Asian stocks sank deeper into crisis Monday and Shanghai fell the most in eight years as growing concerns that China's slowing economy will drag on world growth rattled equity investors.
Oil prices fell further after slipping below $40 a barrel for the first time since 2009, after weak Chinese manufacturing data deepened fears that the Asian giant is growing more slowly than thought.
China-linked shares led the falls, which spilled over into European and US equities, with Shanghai closing down 8.49 percent, or 297.83 points, to 3,209.91, the biggest daily loss since February 27, 2007.
Hong Kong's benchmark fell 5.17 percent, or 1,158.05 points to finish the day at 21251.57 -- its lowest point since May 2014.
Tokyo fell 4.61 percent, or 895.15 points, to a six-month low of 18,540.68. Seoul dropped 2.47 percent or 46.26 points to 1,829.81 and Sydney lost 4.09 percent, or 213.3 points, to finish at a two-year low of 5,001.3.
"Things are probably going to get worse before they get better,” Nader Naeimi, head of dynamic asset allocation at AMP Capital Investors Ltd. in Sydney, told Bloomberg News.
"You really need rate cuts and more policy easing in China. In the meantime, things can get worse."
Global equities have lost more than $5 trillion in value since China's shock currency devaluation on August 11 sparked fears its economy is slowing more than thought.
The surprise move sent commodities and Asia-Pacific currencies plunging, and pushed regional shares, as measured by the MSCI Asia Pacific Index, to a two-year low on Monday.
Data on Friday showing Chinese manufacturing activity slowed to a 77-month low added to the gloom, signalling that even a campaign by Beijing with its vast arsenal of reserves has not been able to stimulate growth.
- Pension fund buying equities -
More than 800 stocks listed in Shanghai fell by their maximum 10 percent daily limit, among them many of the brokerages that spurred a year-long rally that saw shares soar 150 percent before they collapsed in June.
Chinese authorities have since launched unprecedented measures to support shares. On Sunday state media said the huge national pension fund would now be allowed to buy equities, in a fresh bid to prop up the market.
The fund, which had some 3.5 trillion yuan ($550 billion) in net assets at the end of 2014, will be able to invest up to 30 percent of that in equities.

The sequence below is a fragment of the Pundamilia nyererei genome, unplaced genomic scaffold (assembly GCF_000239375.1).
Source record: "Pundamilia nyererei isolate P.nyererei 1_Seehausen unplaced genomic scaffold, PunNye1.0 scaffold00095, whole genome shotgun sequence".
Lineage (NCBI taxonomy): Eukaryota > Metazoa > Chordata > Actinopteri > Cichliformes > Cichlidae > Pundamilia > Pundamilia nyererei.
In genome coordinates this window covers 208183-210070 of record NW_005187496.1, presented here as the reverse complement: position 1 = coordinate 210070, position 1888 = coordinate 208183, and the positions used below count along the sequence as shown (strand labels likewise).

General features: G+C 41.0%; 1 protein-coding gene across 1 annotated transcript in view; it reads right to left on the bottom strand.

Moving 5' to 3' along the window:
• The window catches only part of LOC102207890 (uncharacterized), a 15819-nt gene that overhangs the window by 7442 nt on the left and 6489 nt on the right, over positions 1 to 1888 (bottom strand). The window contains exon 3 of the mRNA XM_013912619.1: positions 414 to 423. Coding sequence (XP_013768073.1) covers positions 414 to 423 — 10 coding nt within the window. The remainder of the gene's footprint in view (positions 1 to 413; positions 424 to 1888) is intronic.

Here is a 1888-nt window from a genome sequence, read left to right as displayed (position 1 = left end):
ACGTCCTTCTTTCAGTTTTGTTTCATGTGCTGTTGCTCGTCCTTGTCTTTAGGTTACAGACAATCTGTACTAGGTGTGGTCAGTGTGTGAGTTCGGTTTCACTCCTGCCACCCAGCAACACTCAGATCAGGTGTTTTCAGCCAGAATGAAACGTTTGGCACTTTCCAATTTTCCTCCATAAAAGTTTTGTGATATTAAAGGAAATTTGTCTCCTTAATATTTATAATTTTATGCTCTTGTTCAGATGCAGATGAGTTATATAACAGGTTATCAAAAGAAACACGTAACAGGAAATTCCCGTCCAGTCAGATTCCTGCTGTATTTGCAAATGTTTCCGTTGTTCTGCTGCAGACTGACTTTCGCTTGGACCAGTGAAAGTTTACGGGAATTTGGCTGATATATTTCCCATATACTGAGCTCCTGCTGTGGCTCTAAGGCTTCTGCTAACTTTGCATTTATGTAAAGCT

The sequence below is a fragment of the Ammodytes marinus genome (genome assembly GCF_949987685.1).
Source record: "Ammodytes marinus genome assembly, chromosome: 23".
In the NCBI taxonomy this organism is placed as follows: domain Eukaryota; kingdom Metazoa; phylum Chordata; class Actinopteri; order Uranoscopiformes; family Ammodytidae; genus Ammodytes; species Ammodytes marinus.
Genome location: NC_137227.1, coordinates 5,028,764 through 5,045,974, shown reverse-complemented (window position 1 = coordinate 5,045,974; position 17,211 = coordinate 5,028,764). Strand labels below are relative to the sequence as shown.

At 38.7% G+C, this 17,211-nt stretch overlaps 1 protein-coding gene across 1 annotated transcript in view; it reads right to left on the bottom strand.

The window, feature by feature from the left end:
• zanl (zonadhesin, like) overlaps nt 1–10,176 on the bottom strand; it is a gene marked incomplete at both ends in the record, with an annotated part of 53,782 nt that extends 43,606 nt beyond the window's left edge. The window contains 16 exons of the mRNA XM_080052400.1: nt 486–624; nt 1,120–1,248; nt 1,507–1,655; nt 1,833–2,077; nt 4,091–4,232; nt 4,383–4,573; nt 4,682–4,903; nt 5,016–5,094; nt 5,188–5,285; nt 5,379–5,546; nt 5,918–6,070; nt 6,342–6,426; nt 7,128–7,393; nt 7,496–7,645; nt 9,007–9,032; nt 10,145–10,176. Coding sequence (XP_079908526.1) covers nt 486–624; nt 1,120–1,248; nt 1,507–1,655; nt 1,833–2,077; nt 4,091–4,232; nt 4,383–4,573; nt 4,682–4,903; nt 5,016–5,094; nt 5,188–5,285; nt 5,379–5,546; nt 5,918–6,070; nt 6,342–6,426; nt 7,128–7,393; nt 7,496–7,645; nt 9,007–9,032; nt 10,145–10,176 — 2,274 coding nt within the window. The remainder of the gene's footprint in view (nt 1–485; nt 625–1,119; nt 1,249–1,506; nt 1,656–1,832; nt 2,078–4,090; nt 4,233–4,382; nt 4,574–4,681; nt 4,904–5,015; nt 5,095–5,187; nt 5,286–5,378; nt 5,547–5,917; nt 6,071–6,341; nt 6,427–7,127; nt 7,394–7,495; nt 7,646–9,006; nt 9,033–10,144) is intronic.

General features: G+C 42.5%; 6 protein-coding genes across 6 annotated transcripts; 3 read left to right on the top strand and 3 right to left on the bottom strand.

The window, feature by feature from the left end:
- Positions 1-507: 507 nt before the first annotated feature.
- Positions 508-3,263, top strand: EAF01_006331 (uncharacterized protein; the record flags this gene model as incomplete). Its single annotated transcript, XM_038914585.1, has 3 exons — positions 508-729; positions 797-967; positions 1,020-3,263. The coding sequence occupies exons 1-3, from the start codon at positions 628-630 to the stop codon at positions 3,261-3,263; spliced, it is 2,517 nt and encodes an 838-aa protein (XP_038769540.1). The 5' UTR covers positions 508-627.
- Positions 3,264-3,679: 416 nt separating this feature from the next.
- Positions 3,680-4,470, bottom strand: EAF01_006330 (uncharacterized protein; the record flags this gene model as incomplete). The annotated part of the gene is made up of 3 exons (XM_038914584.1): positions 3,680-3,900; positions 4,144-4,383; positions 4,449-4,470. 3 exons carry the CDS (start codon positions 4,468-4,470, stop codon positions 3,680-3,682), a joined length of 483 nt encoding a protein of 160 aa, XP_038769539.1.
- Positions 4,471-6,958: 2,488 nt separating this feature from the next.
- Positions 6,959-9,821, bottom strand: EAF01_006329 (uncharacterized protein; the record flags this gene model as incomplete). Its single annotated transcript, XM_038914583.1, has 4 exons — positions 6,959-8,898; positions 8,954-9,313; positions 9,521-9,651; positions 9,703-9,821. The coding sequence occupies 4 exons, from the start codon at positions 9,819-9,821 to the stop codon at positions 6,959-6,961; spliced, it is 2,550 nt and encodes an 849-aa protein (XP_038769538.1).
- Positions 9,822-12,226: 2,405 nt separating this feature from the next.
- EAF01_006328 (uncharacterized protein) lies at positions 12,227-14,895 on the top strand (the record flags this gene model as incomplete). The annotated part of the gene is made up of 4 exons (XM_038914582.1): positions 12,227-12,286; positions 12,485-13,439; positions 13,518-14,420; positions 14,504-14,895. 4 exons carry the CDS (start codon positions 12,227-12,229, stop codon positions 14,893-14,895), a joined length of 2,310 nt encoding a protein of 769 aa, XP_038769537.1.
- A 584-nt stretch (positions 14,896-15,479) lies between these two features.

But local investors fear even Beijing's huge firepower will not be enough to stop the rout in Chinese shares, particularly after the benchmark Shanghai index fell through the key 3,500 point mark.
"This is a real disaster and it seems nothing can stop it," Chen Gang, Shanghai-based chief investment officer at Heqitongyi Asset Management Co., told Bloomberg News.
"If we don't cut holdings ourselves, the fund (managed by his firm) faces risk of forced closure. Many newly started private funds suffered that recently. I hope we can survive."
Oil prices also tumbled, accelerating losses after breaking below the $40 barrel for the first time in six years Friday on concerns about waning demand in China, the world's top energy importer.
Data showing the number of US drilling rigs rose last week, despite the slump in prices, added to concerns a global supply glut will last for years.
The US crude futures benchmark, West Texas Intermediate (WTI) for October delivery, was down $1.29 to $39.16 while Brent fell $1.19 to $44.27.
Traders also dropped the dollar and move into the yen -- a safe haven in times of turmoil and uncertainty -- while the currencies of Malaysia, Thailand and South Korea all hit fresh multi-year lows.
The greenback fell to 120.66 yen in Asia Monday, down from 122.06 yen in New York Friday. The euro was at $1.1462 and 138.30 yen, from $1.1386 and 138.97 yen.
Gold traded at $1,154.60 compared to $1,154.45 late Friday.
In other markets:
-- Taipei closed down 4.84 percent, or 376.58 points, at 7,410.34 after posting their biggest ever intra-day decline of 7.49 percent.
Taiwan Semiconductor Manufacturing Co lost 4.96 percent to Tw$115.0 while Hon Hai Precision closed 4.56 percent lower at Tw$81.6.
-- Wellington dropped 2.50 percent or 143.87 points to an eight-month low of 5,607.32.
Heavyweight Fletcher Building was among the biggest losers, down 3.98 percent at NZ$7.23, while Air New Zealand slipped 0.93 percent to NZ$2.67.
-- Manila fell 6.70 percent, or 487.97, points to 6,791.01, the largest one-day drop since June 2013.
Top-traded Ayala Land sank 9.03 percent to 33.75 pesos, while GT Capital Holdings plunged 10.13 percent to 1,136.00 pesos.